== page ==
Authority Blog – Most of Blogger A’s posts have nothing to do with product reviews. However, once in a while when something new comes out of interest to his readers, he tests it out. Sometimes he buys the products himself, sometimes he tests them out in-store or through publicly-available trials, and sometimes he gets his hands on them through a friend.

Now let’s say Company A is releasing an anticipated gadget of some variety. A company rep is familiar with the blog, knows the readers fit within their target market, and they like the authority style of reviews the blogger writes up. They decide to send him a pre-launch “toy” to see if he’ll review it. He agrees. He writes a balanced review like those his readers are accustomed to, and he discloses how he received the item. No money changed hands, but you would be hard-pressed not to call that a sponsored post. Instead of giving him money, the company simply saved him from potentially spending that money himself later in exchange for that early authority review.

Is there anything wrong with this kind of sponsorship? I don’t think so. It’s disclosed. It’s honest. The readers know the blogger’s style better than anyone else, and they’re big boys and girls–they’re fully capable of deciding if they trust that review in comparison to others and making a decision of whether or not to buy.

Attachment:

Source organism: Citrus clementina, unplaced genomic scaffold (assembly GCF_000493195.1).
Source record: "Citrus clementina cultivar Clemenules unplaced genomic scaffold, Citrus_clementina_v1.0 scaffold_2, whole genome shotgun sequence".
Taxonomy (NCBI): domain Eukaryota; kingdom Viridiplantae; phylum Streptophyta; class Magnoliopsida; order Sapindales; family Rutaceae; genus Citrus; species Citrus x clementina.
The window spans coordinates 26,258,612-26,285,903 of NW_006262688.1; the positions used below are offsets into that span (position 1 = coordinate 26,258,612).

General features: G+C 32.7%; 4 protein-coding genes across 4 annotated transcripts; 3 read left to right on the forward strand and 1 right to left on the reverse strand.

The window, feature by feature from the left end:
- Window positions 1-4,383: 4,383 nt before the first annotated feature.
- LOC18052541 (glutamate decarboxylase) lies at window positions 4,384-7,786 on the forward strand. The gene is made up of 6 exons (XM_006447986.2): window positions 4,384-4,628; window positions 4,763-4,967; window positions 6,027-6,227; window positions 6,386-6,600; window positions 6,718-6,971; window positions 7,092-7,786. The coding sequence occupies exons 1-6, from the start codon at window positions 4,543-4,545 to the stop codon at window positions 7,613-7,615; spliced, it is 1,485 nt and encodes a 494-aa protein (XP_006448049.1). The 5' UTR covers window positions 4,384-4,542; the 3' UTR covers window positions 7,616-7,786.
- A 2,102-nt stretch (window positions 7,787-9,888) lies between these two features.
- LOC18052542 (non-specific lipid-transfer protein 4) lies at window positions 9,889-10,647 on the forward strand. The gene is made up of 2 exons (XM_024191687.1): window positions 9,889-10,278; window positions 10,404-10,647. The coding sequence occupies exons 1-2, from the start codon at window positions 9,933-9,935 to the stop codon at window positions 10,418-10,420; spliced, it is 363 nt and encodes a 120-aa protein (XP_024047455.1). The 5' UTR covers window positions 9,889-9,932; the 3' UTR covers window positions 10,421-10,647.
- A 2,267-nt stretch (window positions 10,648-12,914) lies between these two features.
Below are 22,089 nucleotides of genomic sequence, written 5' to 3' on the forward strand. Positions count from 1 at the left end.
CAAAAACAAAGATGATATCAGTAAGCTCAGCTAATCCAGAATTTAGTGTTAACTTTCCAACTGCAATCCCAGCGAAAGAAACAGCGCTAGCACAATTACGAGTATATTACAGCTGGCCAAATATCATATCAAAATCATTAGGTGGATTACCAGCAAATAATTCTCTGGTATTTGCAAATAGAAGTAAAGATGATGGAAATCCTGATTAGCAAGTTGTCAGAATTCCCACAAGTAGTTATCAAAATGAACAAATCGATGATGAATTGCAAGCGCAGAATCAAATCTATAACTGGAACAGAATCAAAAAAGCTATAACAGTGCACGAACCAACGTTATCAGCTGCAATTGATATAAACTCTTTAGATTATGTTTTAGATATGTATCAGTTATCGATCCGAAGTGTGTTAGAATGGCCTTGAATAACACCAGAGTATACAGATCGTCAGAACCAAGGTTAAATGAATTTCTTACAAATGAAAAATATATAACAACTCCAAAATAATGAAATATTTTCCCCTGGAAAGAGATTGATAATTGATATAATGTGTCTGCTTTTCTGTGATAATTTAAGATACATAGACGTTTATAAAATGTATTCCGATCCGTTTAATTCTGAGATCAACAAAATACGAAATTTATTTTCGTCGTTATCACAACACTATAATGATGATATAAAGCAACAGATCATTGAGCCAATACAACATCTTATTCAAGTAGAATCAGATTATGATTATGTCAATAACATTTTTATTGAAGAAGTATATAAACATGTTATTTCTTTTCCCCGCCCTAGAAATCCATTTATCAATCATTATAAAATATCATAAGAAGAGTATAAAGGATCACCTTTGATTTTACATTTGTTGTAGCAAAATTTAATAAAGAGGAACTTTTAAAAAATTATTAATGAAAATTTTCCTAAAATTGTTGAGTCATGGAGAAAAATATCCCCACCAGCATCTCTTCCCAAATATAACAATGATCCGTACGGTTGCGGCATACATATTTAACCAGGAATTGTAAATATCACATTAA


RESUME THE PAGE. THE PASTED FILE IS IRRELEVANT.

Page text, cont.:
Commercial Blog – I’m referring to this blog as a commercial blog, even though there may not be direct advertisements on the site–being paid in merchandise is still being paid.

This blog posts very little other than product reviews. In fact, they actively solicit freebies from companies interested in reaching their audience through a review. They rarely, if ever, actually purchase review materials just because they think something would be of value to their audience. They’re more likely to accept a more poorly-targeted item for review if it’s given to them for free, regardless of the interest their audience might have in it.

We’ll say this blog was originally designed to specialize in software, hardware, etc.–computer-specific gadgets and tools. Blogger B is contacted by the same company that reached out to Blogger A for a review of their new gadget (let’s call it the next iPhone alternative). They don’t hesitate to accept.

The review does disclose that item was given to them, and they also make an attempt to write a balanced review. However, unlike Blogger A, this blogger doesn’t have any real expertise in this type of gadget (meaning their review would likely carry less weight with the company’s specific target market).

Is there anything wrong with either of these situations? While I personally would never read Blog B, because I would find the constant sponsorship and greater interest in free stuff over readers to be obnoxious, I still don’t see anything inherently wrong with either blog as long as things are disclosed. I mean if the readers are sticking around, they know what they’re getting into, and they have the ability to leave at any time if they feel their trust was betrayed.